When cryptocurrencies are used by perpetrators to pay and get paid for illegal material, the transaction flows cannot immediately be connected to specific identities and therefore it is required to first identify potential perpetrators and track their transactions, to later compare them with the transactions that has already been identified as payments for illegal material. Apart from this model, a framework has been created to identify certain patterns and trends regarding the cyberlockers’ transaction flows. This was performed through analysis of the transaction flows connected to cyberlockers that were suspected to contain Child Abusive Material or other illegal material.

    With the results from the first and second model, the most interesting cyberlockers for future investigations were discovered, according to the trends and patterns in their surrounding transaction flows. When that analysis was performed and the first model was implemented, potential perpetrators was identified through collaborations between the investigating unit, the Police, the cyberlockers in question and the relevant exchange services. Through this collaboration the identities of the perpetrators are revealed and the transaction flows can then be analyzed to limit further distribution of Child Abusive Material within cyberlockers and consequently limit the illegal transactions with cryptocurrencies.

    Keywords: Bitcoin, Child Abusive Material, Cyberlockers, Illegal payments, Cryptocurrency, Webcrawler, Correlation, Relationship network.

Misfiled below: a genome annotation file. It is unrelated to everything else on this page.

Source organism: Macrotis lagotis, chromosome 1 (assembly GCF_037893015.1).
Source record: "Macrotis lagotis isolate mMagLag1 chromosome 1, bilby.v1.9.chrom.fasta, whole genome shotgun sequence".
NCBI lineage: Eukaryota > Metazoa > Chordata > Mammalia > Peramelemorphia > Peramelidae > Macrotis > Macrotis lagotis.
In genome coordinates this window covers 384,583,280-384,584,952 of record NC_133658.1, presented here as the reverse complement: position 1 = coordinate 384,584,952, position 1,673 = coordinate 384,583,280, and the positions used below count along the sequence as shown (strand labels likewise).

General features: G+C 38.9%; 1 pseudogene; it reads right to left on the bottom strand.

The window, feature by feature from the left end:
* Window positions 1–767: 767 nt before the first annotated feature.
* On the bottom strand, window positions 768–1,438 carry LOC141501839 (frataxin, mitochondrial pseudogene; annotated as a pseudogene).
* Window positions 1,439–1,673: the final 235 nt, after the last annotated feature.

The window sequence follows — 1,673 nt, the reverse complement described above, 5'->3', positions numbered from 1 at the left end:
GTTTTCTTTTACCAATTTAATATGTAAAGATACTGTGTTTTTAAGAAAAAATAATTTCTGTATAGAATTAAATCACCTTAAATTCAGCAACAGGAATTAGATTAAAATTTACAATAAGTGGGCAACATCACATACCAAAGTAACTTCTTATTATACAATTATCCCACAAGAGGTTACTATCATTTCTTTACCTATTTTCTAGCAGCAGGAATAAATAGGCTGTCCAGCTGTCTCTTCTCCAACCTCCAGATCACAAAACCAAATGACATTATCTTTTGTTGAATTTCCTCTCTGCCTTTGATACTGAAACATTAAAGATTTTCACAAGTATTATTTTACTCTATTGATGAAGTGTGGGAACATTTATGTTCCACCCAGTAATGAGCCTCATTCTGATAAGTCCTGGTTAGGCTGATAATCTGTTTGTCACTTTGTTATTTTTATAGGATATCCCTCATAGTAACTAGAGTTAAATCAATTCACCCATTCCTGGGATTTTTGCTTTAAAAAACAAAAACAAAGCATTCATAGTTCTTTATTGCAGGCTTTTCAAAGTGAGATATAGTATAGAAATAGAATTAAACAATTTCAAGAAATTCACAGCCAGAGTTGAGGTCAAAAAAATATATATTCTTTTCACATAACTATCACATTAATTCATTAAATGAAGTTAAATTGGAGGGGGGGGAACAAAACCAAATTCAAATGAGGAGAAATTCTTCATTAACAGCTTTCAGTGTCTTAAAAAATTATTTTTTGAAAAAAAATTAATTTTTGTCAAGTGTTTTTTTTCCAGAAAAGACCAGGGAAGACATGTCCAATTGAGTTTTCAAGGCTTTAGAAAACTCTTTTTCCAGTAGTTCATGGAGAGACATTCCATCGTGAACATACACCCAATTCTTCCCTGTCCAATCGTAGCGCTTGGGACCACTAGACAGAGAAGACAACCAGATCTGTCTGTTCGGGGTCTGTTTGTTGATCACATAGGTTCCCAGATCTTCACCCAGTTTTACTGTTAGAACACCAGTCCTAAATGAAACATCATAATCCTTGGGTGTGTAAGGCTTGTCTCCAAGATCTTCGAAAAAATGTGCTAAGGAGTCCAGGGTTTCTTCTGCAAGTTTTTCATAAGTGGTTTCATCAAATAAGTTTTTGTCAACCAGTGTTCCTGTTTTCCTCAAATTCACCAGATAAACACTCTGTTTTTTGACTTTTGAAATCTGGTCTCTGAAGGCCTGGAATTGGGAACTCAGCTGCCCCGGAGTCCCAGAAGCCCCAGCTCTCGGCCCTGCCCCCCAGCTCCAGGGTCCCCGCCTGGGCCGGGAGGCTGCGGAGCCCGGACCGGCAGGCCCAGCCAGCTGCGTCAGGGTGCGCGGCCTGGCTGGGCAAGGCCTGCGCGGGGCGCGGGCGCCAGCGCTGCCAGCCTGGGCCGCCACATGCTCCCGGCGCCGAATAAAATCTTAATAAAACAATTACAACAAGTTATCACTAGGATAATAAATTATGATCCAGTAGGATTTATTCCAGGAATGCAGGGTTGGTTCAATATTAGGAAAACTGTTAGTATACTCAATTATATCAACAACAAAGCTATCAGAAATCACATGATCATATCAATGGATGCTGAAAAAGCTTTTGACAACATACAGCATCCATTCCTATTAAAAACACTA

• 265.
    Berggren, Peter
    et al.
    Totalförsvarets Forskningsinstitut, Sweden.
    Johansson, Björn
    Totalförsvarets Forskningsinstitut, Sweden.
    Developing an instrument for measuring shared understanding2010In: Proceedings of the 7th International ISCRAM Conference: Defining Crisis Management 3.0 / [ed] Simon French Brian Tomaszewski Christopher Zobel, 2010Conference paper (Refereed)
    Abstract [en]

    The paper discusses the need for an easy-to-use, easy-to-administer measure that can capture shared understanding in a team of professionals working together towards a successful performance. In the paper the development of such a measure is described using two empirical studies. Command-and-Control tasks are complex and often dynamic, and a way of capturing the degree of which a team of individuals have a common understanding of priorities in such a task is imperative.

    Two studies are presented. In the first study students participated in a microworld experiment where they tried to rank order pre-determined factors in order to measure shared understanding. In the second study officers from the Swedish Armed Forces participated in an exercise where they rank ordered self-generated factors. 

  • 266.
    Berggren, Tommy
    et al.
    Halmstad University, School of Information Science, Computer and Electrical Engineering (IDE).
    Denham-Smith, Adam
    Halmstad University, School of Information Science, Computer and Electrical Engineering (IDE).
    Automated Live Acquisition of Volatile Data: Through the use of a programmable HID control chip2013Independent thesis Basic level (degree of Bachelor), 10 credits / 15 HE creditsStudent thesis
    Abstract [en]